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Profiles of Mennonite Faith

No. 68, Fall 2020

Abe and Irene Neufeld: Innovative Missionaries, Pastors, and Singers

Irene Loewen (b. 1926, Fairbury, Nebraska), town girl from Steinbach, Manitoba, and Abe (Abram) Neufeld (b. 1920, Sergeyevka, USSR), farm boy from nearby Niverville, married in the Steinbach Mennonite Brethren Church in 1946. They could not have imagined how world-expanding their life together would be.

Irene (Loewen) and Abe Neufeld

Irene (Loewen) and Abe Neufeld

After graduating from Mennonite Brethren Bible College in Winnipeg, they embarked on a long life of shared ministry. In the early years, Irene had her hands full at home with three little boys, Thomas (b. 1947), Charles (b. 1949), and Gareth (b. 1951), while Abe taught Bible School in Yarrow, British Columbia. Both sensed a shared calling to mission work. So, after a brief pastorate in a small Ukrainian MB church in Kief, North Dakota, the family arrived in Linz, Austria, at the very beginning of 1955.

While women’s roles were severely constrained, especially in ministry, the mission field afforded much more opportunity for fully shared work. Abe did the preaching and evangelizing, while Irene worked alongside, tirelessly engaged with teaching women, visitation, and endless hours on the phone. Pastoral visits and counseling were typically a joint venture. I recall no time that my parents did not make decisions together, big or small. They were each other’s most trusted consultants, honest critics, and unfailing encouragers. Most knew them simply as “Abe und Irene.” While they might at one time have held to a “biblical” gender hierarchy, what they consistently modeled was a thoroughly egalitarian relationship marked by mutuality and collaboration. Two of their daughters-in-law have been pastors and experienced nothing but enthusiastic support from their parents-in-law. Both trained soloists, they forged that gift into a ministry suited to the humble contexts of church planting. Abe revived his early skills at guitar and often accompanied them in their duets. They even roped their three sons into singing with them.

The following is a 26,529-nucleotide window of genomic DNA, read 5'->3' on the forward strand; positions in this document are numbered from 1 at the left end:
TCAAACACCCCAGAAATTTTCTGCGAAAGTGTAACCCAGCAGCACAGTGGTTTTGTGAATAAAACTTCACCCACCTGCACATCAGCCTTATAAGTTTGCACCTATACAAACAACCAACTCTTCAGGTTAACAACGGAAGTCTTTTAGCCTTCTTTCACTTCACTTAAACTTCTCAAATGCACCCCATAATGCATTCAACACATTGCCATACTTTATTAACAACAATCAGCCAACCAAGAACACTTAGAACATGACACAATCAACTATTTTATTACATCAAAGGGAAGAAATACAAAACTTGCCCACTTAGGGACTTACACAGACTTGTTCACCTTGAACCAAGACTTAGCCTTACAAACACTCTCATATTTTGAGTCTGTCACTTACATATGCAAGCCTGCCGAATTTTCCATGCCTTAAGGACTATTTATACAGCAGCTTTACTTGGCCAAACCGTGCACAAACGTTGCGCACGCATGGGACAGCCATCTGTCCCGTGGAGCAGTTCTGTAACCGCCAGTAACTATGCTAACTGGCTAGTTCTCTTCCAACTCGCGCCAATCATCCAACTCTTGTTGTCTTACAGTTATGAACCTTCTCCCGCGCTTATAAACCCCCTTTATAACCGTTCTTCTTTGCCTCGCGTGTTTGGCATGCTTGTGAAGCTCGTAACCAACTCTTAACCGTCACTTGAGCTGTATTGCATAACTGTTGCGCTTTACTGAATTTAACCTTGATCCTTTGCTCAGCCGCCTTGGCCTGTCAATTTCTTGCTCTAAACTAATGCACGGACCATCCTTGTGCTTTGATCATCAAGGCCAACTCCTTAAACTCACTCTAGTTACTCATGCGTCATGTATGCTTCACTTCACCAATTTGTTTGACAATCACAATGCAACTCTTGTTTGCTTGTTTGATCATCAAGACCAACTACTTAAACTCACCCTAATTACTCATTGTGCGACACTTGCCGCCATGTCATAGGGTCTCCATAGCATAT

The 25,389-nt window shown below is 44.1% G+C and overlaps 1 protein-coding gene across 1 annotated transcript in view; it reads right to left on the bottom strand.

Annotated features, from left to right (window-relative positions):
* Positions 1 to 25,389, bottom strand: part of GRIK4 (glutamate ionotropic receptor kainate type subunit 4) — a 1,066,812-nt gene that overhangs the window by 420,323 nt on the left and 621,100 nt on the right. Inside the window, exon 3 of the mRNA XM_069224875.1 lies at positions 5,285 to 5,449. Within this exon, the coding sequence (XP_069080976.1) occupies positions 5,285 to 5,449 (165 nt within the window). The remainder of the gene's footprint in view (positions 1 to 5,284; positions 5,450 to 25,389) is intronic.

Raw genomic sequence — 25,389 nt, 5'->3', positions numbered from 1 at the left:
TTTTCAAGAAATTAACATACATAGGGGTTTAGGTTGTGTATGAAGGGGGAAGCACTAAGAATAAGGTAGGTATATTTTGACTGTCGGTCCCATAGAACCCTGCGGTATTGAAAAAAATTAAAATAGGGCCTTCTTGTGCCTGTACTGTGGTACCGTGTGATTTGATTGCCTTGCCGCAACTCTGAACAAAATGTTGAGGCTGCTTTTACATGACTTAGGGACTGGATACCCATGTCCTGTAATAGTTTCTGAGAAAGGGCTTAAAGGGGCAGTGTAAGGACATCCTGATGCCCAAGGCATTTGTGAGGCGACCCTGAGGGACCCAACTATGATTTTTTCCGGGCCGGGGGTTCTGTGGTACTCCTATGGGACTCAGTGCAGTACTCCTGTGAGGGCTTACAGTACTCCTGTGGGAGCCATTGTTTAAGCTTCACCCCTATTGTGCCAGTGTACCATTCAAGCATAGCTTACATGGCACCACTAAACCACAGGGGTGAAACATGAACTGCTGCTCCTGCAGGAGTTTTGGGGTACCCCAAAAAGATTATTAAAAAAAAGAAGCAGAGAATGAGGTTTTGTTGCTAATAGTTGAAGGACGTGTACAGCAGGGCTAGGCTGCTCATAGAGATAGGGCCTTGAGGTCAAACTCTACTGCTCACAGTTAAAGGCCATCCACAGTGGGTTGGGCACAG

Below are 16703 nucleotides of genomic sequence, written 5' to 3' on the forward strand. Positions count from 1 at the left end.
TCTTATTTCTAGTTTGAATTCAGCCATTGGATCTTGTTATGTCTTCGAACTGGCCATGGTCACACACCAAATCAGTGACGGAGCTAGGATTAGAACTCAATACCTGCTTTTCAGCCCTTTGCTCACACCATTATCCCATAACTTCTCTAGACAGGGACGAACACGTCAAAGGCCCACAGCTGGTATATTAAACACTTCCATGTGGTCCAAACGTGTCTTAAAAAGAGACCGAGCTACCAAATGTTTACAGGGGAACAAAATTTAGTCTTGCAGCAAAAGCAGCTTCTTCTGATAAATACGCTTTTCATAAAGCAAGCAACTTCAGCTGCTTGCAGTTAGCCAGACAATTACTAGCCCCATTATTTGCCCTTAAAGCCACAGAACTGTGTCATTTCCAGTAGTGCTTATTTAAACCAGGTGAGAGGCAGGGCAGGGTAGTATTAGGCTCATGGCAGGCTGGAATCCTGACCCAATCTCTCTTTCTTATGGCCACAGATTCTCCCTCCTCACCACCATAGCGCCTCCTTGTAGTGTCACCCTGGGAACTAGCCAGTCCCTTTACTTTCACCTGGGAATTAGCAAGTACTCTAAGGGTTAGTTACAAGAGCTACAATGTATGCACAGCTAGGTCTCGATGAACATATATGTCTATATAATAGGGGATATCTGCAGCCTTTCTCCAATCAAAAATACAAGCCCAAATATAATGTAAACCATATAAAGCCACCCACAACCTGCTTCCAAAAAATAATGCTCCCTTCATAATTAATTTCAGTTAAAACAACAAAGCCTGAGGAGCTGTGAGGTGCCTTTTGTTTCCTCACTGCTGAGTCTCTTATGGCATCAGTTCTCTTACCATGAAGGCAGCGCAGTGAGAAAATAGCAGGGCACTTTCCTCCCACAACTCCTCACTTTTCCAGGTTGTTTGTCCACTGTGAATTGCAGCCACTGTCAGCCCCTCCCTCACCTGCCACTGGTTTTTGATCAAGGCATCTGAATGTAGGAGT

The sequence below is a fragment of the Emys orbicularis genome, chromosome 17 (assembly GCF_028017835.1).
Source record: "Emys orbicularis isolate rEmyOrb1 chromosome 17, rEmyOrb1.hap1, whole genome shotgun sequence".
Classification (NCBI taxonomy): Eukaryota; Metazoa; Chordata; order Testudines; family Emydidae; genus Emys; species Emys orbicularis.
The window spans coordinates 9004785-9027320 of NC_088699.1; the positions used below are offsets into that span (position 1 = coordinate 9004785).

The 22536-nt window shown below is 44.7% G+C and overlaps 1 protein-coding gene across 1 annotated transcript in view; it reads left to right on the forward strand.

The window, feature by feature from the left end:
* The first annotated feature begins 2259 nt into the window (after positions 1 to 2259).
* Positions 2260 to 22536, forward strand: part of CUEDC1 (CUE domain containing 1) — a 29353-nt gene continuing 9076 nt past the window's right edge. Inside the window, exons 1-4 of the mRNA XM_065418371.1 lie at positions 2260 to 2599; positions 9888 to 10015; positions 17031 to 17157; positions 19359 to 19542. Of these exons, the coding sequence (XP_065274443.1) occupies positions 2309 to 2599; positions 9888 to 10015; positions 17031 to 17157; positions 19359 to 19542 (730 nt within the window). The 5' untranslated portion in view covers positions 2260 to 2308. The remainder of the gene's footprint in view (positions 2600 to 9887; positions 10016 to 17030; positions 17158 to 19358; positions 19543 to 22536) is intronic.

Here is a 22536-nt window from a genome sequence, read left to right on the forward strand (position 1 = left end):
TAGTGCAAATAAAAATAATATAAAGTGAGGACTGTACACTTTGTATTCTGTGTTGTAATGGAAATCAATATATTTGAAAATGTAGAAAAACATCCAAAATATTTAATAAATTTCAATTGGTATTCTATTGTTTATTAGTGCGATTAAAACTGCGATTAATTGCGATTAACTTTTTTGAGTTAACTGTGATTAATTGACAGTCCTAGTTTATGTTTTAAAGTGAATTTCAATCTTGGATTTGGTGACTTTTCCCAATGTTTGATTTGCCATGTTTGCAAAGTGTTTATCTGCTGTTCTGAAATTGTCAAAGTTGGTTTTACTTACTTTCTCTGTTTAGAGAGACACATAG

The early years in Linz were challenging in the extreme for these two young prairie folk, with the effects of World War II and the Hungarian Revolution of 1956 palpable. They began with Bible studies and prayer meetings in our home (Abe would remove the furniture from the small living room and put in planks to sit on), attended by refugees living in barracks Hitler’s army had left behind. As a community formed, they held services in large barracks, or in a drinking establishment that required early Sunday morning cleanup after Saturday night carousing. Abe then designed and oversaw the building of a congregational home that serves the congregation in Linz to this day.